Part of our mission at Red Oak Community School is to foster a sense of community both among our students and their families as well as in the greater context of our local and world communities.
Along with the more traditional subjects of reading, writing, math and science, we also value emotional intelligence and are committed to helping our students express their feelings in safe and healthy ways.
One of our projects this fall is a great example of how we provide integrated, real-life, learning experiences here at Red Oak.
It started off with a group discussion the day after the presidential election.
In light of the wide range of emotions swirling around in response to the election, how could we best support our students?
What was an actionable thing our students could do to?
They could practice choosing love.
Teacher Maureen Alley led the students in a discussion around the topic of Choose Love. When could they choose love?
Here's the repeatable line poem they created together:
After each student shared their idea of when they could choose love, they wrote their response of Choose Love.
From the line "When you get food for people who are hungry, you choose love." the students became interested in doing a food drive to help hungry people in our community have a more enjoyable Thanksgiving.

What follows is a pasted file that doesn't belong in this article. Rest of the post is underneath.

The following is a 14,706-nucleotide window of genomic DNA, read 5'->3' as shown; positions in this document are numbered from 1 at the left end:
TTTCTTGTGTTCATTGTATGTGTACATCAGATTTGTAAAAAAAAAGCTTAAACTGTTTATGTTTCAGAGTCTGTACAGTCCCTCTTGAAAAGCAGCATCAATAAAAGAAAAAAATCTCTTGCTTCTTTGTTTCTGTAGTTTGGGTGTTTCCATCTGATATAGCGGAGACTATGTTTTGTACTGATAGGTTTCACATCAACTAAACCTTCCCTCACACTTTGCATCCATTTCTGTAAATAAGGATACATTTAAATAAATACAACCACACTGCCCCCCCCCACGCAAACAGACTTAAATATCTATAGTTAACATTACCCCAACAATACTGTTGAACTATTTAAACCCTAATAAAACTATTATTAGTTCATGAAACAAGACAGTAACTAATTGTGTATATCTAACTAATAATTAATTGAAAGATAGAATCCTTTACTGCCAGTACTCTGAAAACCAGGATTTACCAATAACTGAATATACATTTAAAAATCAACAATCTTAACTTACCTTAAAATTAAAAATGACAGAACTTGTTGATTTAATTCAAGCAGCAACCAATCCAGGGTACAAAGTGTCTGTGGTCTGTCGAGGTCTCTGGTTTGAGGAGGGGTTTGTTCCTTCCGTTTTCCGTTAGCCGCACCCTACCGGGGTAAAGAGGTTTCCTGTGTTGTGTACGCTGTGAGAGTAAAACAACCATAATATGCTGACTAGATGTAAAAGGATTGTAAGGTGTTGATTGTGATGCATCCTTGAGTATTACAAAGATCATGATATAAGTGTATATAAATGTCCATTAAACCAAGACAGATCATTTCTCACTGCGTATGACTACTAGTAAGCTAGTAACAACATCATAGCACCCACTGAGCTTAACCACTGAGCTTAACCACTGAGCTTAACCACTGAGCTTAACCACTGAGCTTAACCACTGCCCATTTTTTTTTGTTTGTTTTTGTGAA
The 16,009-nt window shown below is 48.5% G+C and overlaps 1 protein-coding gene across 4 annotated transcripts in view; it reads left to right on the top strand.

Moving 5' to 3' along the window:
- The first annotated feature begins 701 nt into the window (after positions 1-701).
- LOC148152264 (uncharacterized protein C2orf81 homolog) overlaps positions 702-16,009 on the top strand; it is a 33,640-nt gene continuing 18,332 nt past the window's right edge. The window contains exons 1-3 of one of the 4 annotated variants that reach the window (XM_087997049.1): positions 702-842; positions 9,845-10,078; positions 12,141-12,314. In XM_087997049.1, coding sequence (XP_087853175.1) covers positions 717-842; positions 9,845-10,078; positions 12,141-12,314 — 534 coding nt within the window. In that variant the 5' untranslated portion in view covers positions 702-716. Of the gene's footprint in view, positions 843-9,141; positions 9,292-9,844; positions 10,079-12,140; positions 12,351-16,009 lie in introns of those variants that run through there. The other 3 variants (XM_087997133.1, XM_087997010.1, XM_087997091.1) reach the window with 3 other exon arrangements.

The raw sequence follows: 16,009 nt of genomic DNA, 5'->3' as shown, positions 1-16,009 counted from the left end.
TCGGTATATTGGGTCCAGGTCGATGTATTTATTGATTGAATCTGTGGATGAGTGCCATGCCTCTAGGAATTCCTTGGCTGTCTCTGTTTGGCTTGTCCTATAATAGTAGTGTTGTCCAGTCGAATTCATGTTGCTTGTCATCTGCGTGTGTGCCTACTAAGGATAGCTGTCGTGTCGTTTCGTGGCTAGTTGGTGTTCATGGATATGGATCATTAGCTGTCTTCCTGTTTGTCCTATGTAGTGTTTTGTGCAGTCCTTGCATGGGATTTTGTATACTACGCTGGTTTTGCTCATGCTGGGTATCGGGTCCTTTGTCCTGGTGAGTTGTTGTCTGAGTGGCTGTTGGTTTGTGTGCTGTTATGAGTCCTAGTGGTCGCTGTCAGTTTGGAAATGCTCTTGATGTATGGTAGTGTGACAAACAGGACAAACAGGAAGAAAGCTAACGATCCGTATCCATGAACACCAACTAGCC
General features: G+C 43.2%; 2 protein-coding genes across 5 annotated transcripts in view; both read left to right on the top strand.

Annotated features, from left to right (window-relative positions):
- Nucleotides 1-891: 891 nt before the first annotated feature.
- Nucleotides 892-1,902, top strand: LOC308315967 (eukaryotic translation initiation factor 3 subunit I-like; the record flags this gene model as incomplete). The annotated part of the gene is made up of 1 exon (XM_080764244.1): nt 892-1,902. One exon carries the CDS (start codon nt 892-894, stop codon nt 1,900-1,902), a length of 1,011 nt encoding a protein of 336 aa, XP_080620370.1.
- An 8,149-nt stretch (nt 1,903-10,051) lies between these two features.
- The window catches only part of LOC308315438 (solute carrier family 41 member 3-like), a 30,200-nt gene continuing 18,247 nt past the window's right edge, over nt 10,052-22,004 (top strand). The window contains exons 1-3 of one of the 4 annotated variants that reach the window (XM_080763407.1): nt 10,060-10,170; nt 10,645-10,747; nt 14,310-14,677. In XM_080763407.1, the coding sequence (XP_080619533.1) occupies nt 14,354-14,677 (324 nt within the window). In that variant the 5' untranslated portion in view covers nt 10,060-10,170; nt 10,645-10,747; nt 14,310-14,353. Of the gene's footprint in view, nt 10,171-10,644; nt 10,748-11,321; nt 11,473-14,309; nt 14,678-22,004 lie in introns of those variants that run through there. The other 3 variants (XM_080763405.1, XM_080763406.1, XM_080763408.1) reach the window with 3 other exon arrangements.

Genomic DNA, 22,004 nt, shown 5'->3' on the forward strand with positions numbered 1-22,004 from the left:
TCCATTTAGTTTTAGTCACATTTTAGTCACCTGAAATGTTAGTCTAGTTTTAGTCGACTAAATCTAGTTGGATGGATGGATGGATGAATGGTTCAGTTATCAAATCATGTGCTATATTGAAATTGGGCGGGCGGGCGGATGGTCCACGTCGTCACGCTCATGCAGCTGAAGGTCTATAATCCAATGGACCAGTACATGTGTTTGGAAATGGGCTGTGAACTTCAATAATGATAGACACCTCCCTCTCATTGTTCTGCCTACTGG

We chose to gather food for Mid-Ohio Food Bank, a Columbus, Ohio based organization that partners with agencies to provide food to hungry people in central and eastern Ohio.
In next phase of the project, our students had the opportunity to work on their math skills as they sorted the food into categories and tallied how much of each item they had.
Other students double checked the tallies and weighed the food.
Over 100 pounds of food was collected as well as $40 in gift cards!
Students got involved with choosing the fresh fruits and vegetables that would be purchased for the food bank with the gift cards.
First, they talked about needs vs. wants. What is a need and what is a want?
Next up, they looked at how they can "eat the rainbow".
Which foods count as rainbow foods (not skittles!)?
What healthy food choices can they make?
The students then broke into groups.
The older students got $20 of play money, a set of ads, and put their reading and math skills to use as they figured out the best way to spend their money to get the most food.
While they worked, the younger students and Maureen gathered by the board. They found good deals on rainbow foods and glued them to chart paper.
After they had a good collection, they talked about how to divide $20 among six people, and each student got two dollars and five quarters while Maureen kept the final two quarters.
Each student got to choose an item from the list to "buy". They could buy some items on their own, but sometimes they had to team up to combine their change in order to buy another item.
At the end of this, Maureen had a shopping list for the fresh fruits and vegetables that would be donated along with the canned and boxed goods that were gathered.
This project is an example of how we integrate learning here at Red Oak.
It was a great opportunity for our students to develop their competence with reading, writing and math, and practice their decision making and collaboration skills, while also helping to feed hungry people in our community.